A Failed Experiment: The Articles of Confederation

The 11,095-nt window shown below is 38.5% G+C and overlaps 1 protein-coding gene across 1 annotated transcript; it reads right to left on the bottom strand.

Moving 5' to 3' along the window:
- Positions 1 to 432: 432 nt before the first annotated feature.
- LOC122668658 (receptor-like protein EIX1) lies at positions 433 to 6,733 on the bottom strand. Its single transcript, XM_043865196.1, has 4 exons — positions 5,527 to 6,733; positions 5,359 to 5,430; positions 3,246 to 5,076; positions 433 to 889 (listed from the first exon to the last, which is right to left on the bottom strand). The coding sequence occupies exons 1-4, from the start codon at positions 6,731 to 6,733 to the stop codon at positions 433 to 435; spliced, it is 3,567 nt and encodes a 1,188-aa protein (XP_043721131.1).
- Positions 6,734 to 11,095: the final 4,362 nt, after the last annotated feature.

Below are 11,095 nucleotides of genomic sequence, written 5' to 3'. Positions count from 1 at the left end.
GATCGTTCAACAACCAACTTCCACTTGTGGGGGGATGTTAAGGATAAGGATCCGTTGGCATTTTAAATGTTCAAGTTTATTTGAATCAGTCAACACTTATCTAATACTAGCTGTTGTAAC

War-torn and economically weak, the United States in the late 1700s, was in desperate need of government and law. The solution drawn up by Congress was the Articles of Confederation. This document acted as the law of the land until it was superseded by the Constitution in 1789. In fear of tyranny, the Articles created a very weak central government, with federal power consolidated in a unicameral legislature. There was no executive or judicial branch, and the vast majority of power was left to the states. The states were essentially assembled into a loose confederation under Congress. This confederation, as others before and after it, had strengths and weaknesses. While achieving the original goals of limiting federal power and safely navigating international relations, the federal government created by the Articles was too weak to sustain a growing nation. In foreign and domestic policy-making immediately after the war, the Articles of Confederation succeeded. The government set up by the Articles successfully negotiated the Treaty of Paris, Signed in 1783, the Treaty of Paris recognized America as an independent nation and called for the British to vacate America. Congress was able to end the war this way because of their right to make treaties. The Northwest Ordinance was another policy-making success, which allowed for America to slowly grow in land and population for the future. Using its exclusive right to organize and sell the unsettled territory located West of the Appalachians, Congress passed the Northwest Ordinance, which gave Congress authority over the region, and set parameters as to when and how inhabitants of the region could apply for statehood. By 1792, New York and Virginia had ceded Western land to the federal government to become part of new states. (Document E). The ordinance created an orderly way to expand the confederation while minimizing tensions between the northern...
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